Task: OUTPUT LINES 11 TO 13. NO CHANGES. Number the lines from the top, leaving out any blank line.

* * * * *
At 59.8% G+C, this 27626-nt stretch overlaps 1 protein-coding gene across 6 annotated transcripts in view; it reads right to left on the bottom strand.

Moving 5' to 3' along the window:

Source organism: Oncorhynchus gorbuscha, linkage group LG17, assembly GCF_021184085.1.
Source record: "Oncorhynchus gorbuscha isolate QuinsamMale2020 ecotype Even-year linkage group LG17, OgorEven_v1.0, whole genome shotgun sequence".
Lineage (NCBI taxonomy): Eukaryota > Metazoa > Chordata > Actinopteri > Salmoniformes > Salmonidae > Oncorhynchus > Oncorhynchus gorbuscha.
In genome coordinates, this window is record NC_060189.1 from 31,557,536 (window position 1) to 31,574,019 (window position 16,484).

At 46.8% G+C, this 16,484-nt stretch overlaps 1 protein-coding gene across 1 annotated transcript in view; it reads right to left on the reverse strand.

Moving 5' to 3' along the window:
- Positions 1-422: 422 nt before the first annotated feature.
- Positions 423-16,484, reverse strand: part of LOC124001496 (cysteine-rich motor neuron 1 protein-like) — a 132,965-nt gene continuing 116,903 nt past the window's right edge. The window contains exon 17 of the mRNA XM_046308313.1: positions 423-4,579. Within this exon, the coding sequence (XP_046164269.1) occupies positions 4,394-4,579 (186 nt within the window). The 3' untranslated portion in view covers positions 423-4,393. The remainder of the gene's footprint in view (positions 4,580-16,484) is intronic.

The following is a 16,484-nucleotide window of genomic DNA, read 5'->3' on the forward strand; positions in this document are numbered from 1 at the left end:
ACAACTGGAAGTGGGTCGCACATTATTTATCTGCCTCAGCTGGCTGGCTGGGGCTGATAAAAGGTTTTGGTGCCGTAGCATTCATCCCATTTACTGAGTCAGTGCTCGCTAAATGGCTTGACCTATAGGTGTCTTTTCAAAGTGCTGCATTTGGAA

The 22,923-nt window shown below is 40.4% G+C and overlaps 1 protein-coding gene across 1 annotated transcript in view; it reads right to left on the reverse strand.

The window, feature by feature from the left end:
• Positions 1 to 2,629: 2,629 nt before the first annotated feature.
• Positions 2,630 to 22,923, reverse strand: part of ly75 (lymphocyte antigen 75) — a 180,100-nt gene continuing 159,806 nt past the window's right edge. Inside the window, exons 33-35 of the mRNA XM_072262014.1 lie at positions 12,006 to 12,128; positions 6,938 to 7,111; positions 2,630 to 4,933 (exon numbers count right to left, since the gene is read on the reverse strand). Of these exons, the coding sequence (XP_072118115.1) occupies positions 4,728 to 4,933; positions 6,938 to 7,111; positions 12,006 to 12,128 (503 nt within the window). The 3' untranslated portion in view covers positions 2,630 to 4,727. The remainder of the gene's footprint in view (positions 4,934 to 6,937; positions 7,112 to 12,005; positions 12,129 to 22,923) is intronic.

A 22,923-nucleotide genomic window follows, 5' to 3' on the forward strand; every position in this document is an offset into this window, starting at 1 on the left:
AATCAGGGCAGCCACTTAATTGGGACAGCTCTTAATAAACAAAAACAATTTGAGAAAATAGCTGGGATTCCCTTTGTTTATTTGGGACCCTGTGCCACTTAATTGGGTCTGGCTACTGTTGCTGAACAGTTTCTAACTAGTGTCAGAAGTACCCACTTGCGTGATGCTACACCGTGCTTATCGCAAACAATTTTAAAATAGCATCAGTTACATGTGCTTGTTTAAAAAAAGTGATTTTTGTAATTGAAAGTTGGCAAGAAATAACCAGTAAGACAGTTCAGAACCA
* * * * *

The following is a 16,484-nucleotide window of genomic DNA, read 5'->3' on the forward strand; positions in this document are numbered from 1 at the left end:
ACAACTGGAAGTGGGTCGCACATTATTTATCTGCCTCAGCTGGCTGGCTGGGGCTGATAAAAGGTTTTGGTGCCGTAGCATTCATCCCATTTACTGAGTCAGTGCTCGCTAAATGGCTTGACCTATAGGTGTCTTTTCAAAGTGCTGCATTTGGAA

The 22,923-nt window shown below is 40.4% G+C and overlaps 1 protein-coding gene across 1 annotated transcript in view; it reads right to left on the reverse strand.